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But let them not condemn this learned man thus hastily, without having received an explanation of his conduct. He revealed all to me, it is true, tut he did so only with the utmost cabalistic circumspection. It is necessary to pay his memory the tribute of stating that he was a great zealot for the
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[paragraph continues] Religion of his Fathers the Philosophers, and that he would rather have gone through fire than have profaned its sanctity by taking into his confidence any unworthy prince, or ambitious or immoral man, three types of persons excommunicated for all time by the Sages. Happily I am not a prince, I have but little ambition, and you will presently see that I have even a trifle more chastity than is requisite for a Philosopher.
He found me to be of a tractable, inquiring, and fearless disposition. A dash of melancholy is lacking in me, else I would make all, who are inclined to blame the Comte de GABALIS for having concealed nothing from me, confess that I was a not unfit subject for the Occult Sciences. One cannot make great progress in them, it is true, without melancholy; but the little that I possess in no wise disheartened him. You have, he told me a hundred times, Saturn in an angle, in his own house, and retrograde; some day you cannot. fail to be as melancholy as a Sage ought to be; for the wisest of all men, as we learn in the Cabala III, had like you Jupiter in the Ascendant, nevertheless so powerful was the influence of his Saturn, though far weaker than yours, that one cannot find proof of his having laughed a single time in all his life.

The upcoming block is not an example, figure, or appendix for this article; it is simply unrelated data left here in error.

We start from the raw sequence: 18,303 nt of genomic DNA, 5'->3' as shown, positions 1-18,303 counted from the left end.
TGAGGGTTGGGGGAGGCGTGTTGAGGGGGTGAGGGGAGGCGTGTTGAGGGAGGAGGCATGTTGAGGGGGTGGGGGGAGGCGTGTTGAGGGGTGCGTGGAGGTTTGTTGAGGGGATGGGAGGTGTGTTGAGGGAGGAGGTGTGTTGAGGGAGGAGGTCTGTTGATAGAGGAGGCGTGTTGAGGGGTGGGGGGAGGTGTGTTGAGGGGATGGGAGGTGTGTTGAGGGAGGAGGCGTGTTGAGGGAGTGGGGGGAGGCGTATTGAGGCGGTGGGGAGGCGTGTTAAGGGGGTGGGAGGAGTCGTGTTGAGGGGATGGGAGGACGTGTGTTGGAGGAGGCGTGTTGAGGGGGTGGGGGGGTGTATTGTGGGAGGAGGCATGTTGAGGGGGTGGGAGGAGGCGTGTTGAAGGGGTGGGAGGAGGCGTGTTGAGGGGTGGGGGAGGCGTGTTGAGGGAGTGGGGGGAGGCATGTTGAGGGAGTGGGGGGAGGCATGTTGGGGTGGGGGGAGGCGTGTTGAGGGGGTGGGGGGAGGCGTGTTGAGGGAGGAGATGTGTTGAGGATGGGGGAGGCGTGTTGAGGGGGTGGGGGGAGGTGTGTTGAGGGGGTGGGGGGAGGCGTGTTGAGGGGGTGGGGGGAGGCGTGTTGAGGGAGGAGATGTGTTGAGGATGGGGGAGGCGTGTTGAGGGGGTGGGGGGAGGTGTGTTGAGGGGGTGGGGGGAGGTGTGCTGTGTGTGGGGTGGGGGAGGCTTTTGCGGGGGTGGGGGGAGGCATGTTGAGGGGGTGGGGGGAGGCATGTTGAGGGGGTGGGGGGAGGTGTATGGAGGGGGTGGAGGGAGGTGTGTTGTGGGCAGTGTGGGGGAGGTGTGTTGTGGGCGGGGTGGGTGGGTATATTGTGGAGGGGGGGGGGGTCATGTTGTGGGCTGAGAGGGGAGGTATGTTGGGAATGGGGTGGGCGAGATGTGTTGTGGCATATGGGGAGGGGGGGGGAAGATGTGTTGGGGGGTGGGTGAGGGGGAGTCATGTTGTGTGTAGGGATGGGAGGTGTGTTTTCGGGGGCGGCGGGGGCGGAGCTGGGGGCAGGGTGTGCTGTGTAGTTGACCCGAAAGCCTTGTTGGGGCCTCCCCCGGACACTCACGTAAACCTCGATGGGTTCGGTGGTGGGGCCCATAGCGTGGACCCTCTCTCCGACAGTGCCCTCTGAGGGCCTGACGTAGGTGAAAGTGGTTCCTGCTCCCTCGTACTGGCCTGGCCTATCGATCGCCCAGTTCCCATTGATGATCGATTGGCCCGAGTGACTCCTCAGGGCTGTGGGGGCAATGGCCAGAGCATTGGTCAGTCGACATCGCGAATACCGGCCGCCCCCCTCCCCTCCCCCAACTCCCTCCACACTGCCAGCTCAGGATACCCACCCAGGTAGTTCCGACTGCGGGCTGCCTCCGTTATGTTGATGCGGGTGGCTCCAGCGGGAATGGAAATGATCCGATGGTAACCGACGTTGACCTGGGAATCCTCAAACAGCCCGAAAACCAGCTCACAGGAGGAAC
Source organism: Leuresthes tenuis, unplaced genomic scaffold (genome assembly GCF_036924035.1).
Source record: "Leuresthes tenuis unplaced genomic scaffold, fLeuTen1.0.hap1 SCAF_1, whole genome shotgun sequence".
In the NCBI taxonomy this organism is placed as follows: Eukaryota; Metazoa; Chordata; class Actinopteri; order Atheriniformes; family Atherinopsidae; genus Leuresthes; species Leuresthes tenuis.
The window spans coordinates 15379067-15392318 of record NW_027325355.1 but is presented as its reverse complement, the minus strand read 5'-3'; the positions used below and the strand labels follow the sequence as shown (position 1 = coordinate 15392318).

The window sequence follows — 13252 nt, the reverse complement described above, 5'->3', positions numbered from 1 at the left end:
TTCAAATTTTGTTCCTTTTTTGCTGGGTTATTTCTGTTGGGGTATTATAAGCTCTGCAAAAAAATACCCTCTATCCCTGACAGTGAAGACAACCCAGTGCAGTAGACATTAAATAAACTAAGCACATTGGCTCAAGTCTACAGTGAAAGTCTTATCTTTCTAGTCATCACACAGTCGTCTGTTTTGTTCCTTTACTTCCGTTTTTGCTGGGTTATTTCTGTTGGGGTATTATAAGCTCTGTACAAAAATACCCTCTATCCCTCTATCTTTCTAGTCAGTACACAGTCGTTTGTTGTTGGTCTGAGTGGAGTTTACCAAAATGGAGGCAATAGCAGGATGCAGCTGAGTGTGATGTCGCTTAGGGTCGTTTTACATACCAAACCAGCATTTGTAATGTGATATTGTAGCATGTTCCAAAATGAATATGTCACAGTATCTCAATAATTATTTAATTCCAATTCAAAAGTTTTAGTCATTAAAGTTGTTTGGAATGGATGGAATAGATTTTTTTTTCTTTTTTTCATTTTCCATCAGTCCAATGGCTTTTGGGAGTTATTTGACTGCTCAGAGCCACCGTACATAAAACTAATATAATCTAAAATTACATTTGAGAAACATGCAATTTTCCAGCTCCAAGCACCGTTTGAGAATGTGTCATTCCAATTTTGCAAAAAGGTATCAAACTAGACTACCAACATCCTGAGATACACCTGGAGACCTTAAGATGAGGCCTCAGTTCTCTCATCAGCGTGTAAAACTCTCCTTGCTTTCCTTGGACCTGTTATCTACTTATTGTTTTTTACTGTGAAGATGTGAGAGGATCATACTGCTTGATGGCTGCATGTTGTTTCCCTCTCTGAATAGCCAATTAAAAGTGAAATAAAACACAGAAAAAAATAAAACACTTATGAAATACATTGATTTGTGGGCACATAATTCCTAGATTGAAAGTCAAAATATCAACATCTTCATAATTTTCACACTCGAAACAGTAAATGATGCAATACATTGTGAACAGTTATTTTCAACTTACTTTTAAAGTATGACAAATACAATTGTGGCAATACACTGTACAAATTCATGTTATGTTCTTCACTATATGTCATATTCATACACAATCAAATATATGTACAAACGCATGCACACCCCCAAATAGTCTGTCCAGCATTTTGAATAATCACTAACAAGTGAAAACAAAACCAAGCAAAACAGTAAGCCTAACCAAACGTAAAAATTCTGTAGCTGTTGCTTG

The Amateurs must, therefore, find fault with my Saturn and not with the Comte de GABALIS, if I prefer to divulge their secrets rather than to practise them. If the stars do not do their duty the Comte is
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not to blame for it; and if I have not sufficient greatness of soul to strive to become the Master of Nature, overthrow the Elements, hold communion with Supreme Intelligences, command demons, become the father of giants, create new worlds, speak with God upon His formidable Throne, and compel the Cherubim who guards the gate of terrestial Paradise to let me stroll now and then in its alleys, it is I, and I alone, who am to blame or to be pitied. One must not, on this account, insult the memory of that rare man by saying that he met his death because he taught me all these things. Since the fortunes of war are uncertain, is it not possible that the Comte may have been overcome in an encounter with some unruly hobgoblin? Peradventure while talking with God upon His flaming Throne, he could not keep his glance from straying to His face, now it is written that man may not behold God and live IV. Perhaps he merely pretended to die, as is the way of Philosophers, who feign death V in one place, only to transplant themselves to another. Be that as it may, I cannot believe that the manner in which he entrusted his treasures to me merits punishment. This is what took place.
As common sense has always made me suspect the existence of much claptrap in all the so-called Occult Sciences, I have never been tempted to waste time in perusing books which treat of them nevertheless it does not seem quite rational to condemn, without